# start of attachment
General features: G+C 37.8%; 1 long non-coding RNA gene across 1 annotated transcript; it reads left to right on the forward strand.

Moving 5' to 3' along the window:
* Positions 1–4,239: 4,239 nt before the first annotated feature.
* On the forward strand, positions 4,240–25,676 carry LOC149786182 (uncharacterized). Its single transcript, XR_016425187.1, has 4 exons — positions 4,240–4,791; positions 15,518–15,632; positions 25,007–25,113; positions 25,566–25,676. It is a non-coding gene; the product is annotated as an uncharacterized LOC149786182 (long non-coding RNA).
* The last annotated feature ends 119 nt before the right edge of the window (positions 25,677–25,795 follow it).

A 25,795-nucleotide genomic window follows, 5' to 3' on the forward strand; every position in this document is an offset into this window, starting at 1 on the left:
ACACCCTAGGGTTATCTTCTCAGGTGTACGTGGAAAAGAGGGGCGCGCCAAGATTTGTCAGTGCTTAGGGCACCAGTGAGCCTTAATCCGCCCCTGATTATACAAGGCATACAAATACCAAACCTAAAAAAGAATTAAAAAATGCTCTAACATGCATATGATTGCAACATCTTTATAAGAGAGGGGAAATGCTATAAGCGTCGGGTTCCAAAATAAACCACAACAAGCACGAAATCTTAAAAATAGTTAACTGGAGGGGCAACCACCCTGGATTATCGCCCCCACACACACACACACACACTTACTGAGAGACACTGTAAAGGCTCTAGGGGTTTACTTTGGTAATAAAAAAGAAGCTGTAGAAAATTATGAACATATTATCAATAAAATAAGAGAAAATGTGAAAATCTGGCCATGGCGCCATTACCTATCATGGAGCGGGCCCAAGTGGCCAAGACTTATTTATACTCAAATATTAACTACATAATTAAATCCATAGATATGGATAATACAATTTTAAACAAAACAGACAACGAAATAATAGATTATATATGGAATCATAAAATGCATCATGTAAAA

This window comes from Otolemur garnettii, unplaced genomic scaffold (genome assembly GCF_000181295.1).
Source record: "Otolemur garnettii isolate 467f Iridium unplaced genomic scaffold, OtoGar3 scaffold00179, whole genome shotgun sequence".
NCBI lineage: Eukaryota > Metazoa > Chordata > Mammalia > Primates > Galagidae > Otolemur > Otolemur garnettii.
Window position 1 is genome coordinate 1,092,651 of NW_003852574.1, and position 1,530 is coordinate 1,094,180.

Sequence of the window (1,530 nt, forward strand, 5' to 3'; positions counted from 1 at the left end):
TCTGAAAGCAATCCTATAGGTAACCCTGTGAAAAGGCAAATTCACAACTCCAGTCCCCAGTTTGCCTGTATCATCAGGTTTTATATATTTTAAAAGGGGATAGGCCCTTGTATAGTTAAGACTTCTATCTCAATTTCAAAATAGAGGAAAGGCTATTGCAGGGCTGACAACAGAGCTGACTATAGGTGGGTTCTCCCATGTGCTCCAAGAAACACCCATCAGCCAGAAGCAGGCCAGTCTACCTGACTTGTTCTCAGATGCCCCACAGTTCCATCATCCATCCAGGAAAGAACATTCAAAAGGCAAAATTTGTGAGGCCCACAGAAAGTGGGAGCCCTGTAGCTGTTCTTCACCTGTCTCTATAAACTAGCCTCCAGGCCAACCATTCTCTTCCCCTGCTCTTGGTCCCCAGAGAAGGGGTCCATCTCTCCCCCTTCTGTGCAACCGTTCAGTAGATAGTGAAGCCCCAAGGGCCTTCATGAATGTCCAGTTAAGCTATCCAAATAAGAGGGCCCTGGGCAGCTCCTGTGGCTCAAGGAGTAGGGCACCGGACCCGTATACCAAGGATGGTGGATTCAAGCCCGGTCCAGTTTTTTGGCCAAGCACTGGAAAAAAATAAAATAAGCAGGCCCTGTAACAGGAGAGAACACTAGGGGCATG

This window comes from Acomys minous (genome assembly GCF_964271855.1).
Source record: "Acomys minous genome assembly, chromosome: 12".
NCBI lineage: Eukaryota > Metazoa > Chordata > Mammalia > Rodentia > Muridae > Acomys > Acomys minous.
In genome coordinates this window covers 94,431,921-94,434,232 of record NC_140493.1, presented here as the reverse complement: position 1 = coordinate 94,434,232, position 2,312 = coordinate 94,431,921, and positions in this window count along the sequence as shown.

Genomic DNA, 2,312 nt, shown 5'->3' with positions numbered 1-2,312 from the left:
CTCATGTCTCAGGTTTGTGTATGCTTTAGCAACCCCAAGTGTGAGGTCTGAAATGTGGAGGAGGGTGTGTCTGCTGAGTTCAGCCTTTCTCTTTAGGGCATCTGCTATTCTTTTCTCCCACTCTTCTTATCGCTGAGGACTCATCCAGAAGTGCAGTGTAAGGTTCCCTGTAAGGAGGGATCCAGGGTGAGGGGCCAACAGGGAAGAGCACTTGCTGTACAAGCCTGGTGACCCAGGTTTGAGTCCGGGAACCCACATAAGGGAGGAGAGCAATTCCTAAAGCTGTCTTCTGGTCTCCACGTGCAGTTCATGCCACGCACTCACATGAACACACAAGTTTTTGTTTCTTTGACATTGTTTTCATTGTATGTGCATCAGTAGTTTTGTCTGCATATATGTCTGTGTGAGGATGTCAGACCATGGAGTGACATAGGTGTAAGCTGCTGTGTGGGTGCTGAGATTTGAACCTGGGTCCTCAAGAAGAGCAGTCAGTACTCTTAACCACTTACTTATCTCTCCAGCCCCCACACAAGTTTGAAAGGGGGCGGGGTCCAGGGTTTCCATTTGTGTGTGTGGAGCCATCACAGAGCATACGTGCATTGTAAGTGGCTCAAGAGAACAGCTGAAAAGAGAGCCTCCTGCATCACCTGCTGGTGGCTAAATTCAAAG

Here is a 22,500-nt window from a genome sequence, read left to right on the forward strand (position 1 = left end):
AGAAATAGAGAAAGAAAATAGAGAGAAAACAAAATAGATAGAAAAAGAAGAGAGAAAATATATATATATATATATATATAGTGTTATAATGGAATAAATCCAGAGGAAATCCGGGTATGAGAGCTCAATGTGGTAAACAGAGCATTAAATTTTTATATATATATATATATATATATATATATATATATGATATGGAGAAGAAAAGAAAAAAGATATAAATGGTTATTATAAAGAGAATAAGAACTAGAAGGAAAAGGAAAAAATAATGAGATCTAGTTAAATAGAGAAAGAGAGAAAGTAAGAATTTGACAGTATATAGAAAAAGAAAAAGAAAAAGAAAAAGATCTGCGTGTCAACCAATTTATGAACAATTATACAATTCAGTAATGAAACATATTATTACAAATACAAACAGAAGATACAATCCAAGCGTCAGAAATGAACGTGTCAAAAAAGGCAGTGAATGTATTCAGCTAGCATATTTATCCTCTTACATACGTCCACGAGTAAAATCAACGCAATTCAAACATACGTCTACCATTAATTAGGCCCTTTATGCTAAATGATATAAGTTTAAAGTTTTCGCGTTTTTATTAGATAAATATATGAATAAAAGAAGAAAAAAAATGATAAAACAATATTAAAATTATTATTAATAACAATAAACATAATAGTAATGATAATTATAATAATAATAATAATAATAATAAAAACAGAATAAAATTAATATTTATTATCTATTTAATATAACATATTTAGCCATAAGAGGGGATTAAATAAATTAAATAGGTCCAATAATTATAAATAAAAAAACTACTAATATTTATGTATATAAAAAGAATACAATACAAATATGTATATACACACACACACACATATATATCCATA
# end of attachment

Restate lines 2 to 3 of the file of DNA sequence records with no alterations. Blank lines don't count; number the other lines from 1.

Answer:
Moving 5' to 3' along the window:
* Positions 1–4,239: 4,239 nt before the first annotated feature.